For Immediate Release, March 23, 2009
Contact: Michael Robinson, (575) 313-7017
Federal Court Oral Arguments for Jaguars Today;
Press Briefing to Follow Outside Courtroom
TUCSON, Ariz.— The Center for Biological Diversity will present the case for a jaguar recovery plan and designation of jaguar critical habitat in federal district court in Tucson today at 2:00 p.m., and follow that hearing with a press conference outside the courthouse.
The hearing before Chief Judge John M. Roll will take place in the Evo A. DeConcini Federal Courthouse, 405 W. Congress Street, Suite 1500, in Tucson. The hearing is open to the public.
Following the hearing, outside the courthouse, Center for Biological Diversity attorney John Buse, along with conservation advocate Michael Robinson and executive director Kierán Suckling, will make brief public statements about the stakes for jaguars and their ecosystems.
“Jaguars have roamed our country for thousands of years,” said Michael Robinson of the Center for Biological Diversity, “and not just in Arizona and New Mexico but throughout the southeastern United States, Texas, and California, where they are no longer found. This is the American jaguar’s last stand.”
The Center for Biological Diversity is suing the U.S. Fish and Wildlife Service to compel development of a jaguar recovery plan and designation of critical habitat for jaguars. Recovery plans are broad conservation roadmaps tailored to the specific needs of a particular endangered animal or plant species. Critical habitats are the areas necessary to conserve the species, which the federal government is not authorized to degrade.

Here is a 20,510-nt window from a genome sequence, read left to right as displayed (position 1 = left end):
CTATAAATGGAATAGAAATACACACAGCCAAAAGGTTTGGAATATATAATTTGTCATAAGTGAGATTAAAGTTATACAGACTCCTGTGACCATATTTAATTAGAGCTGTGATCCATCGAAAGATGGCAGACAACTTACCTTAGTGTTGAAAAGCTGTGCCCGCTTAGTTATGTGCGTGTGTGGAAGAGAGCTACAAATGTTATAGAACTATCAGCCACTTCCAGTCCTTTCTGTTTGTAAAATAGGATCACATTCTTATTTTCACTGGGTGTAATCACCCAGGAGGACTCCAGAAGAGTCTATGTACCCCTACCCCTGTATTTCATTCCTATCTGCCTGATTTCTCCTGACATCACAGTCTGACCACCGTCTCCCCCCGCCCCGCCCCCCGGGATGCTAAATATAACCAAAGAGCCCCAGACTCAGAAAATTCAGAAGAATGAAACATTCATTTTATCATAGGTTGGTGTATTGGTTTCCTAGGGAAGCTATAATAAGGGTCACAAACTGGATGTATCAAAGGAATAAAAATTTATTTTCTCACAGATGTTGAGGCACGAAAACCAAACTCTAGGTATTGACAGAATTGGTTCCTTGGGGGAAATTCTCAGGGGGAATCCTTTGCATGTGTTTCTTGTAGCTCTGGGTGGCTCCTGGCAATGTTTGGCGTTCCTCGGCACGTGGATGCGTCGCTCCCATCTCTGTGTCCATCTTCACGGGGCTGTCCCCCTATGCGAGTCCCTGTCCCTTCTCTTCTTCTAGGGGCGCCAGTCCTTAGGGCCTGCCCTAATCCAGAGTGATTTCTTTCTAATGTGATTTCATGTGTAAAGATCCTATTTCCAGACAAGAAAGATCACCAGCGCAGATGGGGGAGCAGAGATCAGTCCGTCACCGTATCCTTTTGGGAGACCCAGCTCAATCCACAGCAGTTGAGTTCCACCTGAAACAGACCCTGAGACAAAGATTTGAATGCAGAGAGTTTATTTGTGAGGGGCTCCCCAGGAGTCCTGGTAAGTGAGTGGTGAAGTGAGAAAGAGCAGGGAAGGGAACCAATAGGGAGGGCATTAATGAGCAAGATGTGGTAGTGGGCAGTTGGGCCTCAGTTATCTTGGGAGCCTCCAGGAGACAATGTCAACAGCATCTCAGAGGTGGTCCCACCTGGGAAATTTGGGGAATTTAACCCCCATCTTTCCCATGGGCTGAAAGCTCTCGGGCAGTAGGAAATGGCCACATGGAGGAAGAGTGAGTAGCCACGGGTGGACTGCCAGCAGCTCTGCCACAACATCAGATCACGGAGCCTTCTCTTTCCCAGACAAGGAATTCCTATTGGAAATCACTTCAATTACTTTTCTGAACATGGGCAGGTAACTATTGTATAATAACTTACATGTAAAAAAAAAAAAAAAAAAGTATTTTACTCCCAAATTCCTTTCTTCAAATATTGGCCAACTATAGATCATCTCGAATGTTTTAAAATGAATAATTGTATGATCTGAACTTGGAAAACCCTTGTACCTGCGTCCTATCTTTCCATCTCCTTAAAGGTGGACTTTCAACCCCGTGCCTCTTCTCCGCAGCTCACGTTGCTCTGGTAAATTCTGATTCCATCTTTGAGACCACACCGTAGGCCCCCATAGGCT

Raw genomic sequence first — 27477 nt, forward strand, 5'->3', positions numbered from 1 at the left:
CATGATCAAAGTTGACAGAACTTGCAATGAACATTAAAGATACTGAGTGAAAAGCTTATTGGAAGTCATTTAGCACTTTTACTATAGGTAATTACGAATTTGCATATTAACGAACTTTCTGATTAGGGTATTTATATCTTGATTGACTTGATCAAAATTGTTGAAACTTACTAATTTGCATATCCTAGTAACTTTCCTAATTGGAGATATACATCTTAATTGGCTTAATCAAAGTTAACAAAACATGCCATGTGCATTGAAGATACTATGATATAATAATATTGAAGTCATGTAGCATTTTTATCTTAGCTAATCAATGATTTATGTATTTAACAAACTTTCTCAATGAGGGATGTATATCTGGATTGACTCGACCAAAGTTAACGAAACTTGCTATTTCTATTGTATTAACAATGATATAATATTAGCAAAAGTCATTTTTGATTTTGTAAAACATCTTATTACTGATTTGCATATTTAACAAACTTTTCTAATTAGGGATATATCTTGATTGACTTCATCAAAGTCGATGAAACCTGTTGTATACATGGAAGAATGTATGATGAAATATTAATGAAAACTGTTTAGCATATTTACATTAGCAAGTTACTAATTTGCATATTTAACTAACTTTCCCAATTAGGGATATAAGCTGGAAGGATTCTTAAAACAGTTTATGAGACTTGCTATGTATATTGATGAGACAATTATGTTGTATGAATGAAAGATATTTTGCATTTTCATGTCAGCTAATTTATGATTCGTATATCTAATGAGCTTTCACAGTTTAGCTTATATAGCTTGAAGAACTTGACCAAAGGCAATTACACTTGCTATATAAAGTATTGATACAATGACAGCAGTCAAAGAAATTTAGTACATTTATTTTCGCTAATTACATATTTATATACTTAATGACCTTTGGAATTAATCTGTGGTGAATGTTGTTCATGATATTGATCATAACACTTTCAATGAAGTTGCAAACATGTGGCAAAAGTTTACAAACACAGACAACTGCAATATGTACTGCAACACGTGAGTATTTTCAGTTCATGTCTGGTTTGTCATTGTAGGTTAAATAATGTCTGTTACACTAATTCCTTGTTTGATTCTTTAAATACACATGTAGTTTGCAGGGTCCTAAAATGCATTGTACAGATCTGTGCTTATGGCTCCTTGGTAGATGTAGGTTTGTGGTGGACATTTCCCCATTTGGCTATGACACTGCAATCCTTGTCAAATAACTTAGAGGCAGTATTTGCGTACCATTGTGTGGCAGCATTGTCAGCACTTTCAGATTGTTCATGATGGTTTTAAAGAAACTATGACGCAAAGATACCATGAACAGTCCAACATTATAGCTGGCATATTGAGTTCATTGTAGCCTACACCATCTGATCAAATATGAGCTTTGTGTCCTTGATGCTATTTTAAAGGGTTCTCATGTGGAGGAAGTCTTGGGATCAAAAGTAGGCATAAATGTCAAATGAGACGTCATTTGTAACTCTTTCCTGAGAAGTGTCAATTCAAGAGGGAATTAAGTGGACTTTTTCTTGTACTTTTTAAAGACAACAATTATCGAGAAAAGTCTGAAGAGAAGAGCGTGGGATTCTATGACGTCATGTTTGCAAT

“It is unfortunate that in the absence of a Fish and Wildlife Service director during this transition period, the Obama administration is defending an anti-wildlife Bush administration decision,” Robinson added.
The jaguar in North America once ranged from the San Francisco Bay area to the Appalachian Mountains but was eliminated from all but a tiny sliver of this range through habitat degradation, fur hunting, and to protect livestock. A federal extermination program killed the last known female jaguar in the United States in eastern Arizona’s White Mountains in 1963.
From 1969 onward, jaguars in Mexico and Central and South America were listed as an endangered species under U.S. law. Center for Biological Diversity public organizing and litigation led to the jaguar’s protection as a U.S. endangered species in 1997. That should have led to the appointment of a recovery team, development of a recovery plan, and protection of critical habitat. The Fish and Wildlife Service, however, refused to do any of this.
Even after years of motion-sensor photos of Macho B, the last known jaguar in the United States, who died on March 2, and of at least one other jaguar in Arizona, and despite historic accounts of jaguar kittens in California and Arizona — as well as old reports of jaguars as far afield as Louisiana and North Carolina — the Bush administration announced that a recovery plan was inappropriate for an animal whose "historic and current ranges occur entirely under the jurisdiction of other countries." (See finding, which documents the decision that the Center asserts is illegal.)
“The jaguar’s urgent plight calls for a science-based recovery plan and for protected critical habitat,” said Robinson.